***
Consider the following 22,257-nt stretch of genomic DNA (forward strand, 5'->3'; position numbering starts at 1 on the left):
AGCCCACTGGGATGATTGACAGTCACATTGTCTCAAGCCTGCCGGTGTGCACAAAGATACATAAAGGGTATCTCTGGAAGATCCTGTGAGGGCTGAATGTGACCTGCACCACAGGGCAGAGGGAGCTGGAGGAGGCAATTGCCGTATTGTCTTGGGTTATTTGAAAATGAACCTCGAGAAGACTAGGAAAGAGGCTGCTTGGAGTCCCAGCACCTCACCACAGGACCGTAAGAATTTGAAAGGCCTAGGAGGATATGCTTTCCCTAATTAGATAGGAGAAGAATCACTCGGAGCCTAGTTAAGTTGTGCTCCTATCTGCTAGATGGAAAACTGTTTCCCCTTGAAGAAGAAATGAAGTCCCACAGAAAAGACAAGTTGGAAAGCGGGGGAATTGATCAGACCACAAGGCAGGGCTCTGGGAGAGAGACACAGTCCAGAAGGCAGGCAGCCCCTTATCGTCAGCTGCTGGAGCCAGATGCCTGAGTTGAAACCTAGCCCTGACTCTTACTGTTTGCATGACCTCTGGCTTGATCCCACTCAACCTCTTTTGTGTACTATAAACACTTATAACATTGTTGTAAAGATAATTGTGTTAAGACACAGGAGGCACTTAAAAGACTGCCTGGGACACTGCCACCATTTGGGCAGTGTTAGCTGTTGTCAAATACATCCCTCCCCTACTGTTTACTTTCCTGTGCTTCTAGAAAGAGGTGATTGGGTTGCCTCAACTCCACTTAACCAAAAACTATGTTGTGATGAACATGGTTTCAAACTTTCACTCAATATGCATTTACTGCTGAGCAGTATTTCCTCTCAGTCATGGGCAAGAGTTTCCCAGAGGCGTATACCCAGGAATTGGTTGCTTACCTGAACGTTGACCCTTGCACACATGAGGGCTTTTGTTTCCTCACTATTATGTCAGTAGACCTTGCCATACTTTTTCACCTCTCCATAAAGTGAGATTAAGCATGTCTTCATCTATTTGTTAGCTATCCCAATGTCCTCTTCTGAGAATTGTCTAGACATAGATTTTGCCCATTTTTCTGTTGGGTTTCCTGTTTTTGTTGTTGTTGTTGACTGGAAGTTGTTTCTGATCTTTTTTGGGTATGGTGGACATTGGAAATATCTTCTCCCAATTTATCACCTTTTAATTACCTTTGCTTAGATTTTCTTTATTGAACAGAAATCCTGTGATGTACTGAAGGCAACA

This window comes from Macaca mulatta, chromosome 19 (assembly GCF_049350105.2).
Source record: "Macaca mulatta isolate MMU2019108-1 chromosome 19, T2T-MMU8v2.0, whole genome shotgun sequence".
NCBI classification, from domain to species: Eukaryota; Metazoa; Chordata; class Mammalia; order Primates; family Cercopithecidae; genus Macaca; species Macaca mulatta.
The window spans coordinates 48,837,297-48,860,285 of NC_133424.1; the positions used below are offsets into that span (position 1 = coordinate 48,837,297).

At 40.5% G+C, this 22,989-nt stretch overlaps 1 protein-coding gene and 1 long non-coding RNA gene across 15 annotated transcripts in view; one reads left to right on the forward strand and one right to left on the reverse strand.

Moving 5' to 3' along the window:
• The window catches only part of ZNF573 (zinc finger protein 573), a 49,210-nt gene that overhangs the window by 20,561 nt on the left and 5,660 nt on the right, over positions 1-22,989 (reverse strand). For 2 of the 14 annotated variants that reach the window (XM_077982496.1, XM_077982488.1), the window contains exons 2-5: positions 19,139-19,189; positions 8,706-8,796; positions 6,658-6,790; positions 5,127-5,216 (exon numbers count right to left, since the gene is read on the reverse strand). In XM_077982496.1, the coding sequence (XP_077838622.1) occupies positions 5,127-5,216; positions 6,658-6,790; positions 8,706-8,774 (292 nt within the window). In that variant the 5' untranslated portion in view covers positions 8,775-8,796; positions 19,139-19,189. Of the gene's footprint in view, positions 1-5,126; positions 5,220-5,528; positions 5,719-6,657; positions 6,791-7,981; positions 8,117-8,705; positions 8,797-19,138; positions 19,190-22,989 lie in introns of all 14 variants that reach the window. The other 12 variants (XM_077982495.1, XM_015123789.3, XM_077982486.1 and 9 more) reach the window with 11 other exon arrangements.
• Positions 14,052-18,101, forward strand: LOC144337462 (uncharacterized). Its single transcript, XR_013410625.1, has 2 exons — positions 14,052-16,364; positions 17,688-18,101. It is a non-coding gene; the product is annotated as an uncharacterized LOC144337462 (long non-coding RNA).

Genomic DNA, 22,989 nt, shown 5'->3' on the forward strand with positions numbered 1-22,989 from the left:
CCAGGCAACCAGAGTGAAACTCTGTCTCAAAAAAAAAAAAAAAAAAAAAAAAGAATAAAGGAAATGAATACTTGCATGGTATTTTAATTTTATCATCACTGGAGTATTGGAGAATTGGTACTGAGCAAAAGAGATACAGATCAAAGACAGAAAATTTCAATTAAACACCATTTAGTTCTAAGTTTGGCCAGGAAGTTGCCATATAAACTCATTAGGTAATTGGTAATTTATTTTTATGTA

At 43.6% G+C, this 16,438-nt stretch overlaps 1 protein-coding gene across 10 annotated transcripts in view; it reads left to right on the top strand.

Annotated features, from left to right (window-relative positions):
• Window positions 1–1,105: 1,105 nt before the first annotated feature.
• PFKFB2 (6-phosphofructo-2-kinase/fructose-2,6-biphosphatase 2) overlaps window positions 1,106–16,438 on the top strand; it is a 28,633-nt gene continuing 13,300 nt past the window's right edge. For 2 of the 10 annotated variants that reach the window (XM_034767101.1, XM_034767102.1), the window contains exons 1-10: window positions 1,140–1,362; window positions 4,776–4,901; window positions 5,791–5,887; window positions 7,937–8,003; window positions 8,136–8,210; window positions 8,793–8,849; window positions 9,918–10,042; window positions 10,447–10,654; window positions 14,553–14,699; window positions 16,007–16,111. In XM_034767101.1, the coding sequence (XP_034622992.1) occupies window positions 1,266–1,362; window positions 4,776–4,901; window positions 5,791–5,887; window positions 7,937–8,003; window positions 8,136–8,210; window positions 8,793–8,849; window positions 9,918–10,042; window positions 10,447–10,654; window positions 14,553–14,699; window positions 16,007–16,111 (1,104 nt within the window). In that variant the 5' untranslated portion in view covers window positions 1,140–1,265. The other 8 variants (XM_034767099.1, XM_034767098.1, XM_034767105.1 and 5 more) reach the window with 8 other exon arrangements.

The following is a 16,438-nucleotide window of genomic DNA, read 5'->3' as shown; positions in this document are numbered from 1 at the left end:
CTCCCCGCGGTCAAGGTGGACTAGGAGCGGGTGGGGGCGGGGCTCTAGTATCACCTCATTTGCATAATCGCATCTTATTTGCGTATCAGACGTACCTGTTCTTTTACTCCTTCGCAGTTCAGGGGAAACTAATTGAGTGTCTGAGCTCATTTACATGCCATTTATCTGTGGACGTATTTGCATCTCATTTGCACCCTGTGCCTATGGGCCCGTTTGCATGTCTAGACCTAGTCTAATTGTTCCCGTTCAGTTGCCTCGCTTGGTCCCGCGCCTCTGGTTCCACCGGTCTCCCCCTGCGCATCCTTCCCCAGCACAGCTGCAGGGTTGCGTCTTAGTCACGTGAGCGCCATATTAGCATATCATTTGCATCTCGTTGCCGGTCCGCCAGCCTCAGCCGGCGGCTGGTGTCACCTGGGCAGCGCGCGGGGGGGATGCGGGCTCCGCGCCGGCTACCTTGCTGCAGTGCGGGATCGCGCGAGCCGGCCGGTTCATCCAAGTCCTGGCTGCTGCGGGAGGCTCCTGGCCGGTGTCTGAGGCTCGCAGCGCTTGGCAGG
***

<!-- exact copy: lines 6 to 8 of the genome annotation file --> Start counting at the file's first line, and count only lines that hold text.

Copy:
The window spans coordinates 48,837,297-48,860,285 of NC_133424.1; the positions used below are offsets into that span (position 1 = coordinate 48,837,297).

At 40.5% G+C, this 22,989-nt stretch overlaps 1 protein-coding gene and 1 long non-coding RNA gene across 15 annotated transcripts in view; one reads left to right on the forward strand and one right to left on the reverse strand.

Moving 5' to 3' along the window: